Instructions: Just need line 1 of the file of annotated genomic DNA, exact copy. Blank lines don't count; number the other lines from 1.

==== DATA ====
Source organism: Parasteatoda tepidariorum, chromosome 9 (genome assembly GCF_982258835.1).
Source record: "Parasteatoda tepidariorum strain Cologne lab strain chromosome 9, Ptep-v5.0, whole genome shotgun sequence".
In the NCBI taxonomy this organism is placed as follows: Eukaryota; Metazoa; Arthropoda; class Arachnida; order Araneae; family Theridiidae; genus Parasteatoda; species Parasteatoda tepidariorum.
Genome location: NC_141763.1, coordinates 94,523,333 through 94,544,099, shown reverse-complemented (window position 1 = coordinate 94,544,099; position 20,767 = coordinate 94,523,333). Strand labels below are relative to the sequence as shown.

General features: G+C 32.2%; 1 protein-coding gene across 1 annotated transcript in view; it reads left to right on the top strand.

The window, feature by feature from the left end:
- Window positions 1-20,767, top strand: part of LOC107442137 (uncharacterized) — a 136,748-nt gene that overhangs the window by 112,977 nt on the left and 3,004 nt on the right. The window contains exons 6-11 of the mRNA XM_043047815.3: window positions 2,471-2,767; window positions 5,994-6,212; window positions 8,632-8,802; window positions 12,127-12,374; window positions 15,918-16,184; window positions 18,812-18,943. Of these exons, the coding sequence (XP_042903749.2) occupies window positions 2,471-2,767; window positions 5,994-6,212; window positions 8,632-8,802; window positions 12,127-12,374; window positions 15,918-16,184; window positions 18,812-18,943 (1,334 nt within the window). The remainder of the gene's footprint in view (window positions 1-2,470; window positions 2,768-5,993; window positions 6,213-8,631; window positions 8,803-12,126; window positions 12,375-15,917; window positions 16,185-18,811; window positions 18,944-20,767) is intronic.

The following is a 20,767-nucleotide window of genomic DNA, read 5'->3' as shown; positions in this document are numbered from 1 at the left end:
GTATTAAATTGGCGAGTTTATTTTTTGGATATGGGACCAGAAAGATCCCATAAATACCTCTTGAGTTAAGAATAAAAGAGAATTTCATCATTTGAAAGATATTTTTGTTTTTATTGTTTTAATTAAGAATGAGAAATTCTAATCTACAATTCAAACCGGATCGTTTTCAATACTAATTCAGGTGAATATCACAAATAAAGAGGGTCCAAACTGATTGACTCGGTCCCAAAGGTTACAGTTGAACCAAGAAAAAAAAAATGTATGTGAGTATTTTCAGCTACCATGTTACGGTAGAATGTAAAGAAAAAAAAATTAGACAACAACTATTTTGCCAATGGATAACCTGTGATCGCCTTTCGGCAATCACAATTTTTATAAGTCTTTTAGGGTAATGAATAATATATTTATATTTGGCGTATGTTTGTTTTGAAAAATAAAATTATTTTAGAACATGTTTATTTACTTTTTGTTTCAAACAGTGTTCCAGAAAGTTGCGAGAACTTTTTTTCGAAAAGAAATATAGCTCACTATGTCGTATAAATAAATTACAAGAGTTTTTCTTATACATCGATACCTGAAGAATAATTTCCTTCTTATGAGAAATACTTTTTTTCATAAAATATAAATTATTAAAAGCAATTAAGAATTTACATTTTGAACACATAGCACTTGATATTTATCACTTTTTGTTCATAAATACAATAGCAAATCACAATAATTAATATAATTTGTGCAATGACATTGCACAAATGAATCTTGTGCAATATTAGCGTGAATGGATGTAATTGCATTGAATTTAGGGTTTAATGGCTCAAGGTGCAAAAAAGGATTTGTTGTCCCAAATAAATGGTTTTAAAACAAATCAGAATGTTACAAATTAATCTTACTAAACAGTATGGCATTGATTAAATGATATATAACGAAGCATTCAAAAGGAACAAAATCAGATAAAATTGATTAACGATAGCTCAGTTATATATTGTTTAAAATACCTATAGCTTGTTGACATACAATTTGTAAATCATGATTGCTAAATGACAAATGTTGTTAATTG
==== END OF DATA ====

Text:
Source organism: Parasteatoda tepidariorum, chromosome 9 (genome assembly GCF_982258835.1).